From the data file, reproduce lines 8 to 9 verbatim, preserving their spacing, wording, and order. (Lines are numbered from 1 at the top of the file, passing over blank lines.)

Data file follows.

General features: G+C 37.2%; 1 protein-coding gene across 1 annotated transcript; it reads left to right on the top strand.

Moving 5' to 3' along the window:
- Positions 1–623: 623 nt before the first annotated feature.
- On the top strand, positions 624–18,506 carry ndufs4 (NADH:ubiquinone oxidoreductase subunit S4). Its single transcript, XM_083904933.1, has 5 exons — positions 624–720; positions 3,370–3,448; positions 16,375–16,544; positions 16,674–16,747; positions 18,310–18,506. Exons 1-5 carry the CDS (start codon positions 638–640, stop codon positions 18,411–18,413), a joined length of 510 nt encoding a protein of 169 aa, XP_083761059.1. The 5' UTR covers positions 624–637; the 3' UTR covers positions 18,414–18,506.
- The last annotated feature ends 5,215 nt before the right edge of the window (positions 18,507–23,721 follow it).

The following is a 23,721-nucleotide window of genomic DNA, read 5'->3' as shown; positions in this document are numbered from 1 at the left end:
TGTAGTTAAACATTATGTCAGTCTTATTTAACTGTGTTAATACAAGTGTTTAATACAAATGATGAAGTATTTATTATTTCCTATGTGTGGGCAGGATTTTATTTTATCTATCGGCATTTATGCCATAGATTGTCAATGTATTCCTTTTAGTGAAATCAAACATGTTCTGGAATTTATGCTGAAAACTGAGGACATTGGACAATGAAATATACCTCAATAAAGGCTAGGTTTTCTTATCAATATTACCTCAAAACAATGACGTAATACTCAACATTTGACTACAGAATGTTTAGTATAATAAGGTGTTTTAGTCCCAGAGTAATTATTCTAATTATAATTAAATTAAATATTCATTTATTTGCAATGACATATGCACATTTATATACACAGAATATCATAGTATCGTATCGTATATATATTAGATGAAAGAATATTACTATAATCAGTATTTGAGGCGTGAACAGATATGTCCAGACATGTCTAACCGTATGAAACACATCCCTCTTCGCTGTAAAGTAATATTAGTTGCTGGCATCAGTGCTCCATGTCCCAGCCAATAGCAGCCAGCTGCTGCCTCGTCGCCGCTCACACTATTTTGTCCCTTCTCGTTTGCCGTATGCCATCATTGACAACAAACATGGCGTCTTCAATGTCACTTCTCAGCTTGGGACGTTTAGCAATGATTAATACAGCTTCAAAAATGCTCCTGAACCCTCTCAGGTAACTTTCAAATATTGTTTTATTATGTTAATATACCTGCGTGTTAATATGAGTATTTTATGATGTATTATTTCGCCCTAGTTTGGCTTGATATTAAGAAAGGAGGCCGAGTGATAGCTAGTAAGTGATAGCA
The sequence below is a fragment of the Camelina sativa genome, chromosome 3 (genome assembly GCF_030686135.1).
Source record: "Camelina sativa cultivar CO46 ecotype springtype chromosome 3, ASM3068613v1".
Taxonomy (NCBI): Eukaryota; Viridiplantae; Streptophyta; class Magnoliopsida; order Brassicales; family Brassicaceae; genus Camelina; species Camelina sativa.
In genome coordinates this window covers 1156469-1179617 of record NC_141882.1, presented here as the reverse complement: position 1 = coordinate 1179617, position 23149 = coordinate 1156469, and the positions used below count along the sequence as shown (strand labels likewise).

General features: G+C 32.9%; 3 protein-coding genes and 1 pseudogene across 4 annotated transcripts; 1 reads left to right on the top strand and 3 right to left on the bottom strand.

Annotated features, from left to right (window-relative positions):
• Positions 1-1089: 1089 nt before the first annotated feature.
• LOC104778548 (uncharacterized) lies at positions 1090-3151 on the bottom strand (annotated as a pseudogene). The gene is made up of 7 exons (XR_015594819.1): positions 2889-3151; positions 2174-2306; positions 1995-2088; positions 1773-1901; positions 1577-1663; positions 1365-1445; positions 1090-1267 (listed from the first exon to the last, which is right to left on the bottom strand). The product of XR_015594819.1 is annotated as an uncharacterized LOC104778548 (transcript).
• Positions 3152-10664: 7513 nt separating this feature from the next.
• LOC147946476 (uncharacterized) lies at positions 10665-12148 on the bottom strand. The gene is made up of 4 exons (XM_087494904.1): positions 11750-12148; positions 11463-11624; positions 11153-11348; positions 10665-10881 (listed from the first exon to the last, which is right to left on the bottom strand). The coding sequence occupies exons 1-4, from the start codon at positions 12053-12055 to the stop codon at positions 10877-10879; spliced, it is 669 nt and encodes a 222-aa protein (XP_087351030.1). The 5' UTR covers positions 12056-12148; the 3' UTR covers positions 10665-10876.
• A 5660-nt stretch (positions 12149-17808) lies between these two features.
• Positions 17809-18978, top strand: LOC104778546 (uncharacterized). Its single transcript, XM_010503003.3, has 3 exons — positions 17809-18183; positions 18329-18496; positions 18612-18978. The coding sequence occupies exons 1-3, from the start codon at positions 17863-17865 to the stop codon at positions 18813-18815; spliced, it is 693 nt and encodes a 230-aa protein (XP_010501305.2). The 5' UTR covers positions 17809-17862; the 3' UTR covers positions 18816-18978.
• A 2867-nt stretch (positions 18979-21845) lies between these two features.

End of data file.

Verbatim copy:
The sequence below is a fragment of the Camelina sativa genome, chromosome 3 (genome assembly GCF_030686135.1).
Source record: "Camelina sativa cultivar CO46 ecotype springtype chromosome 3, ASM3068613v1".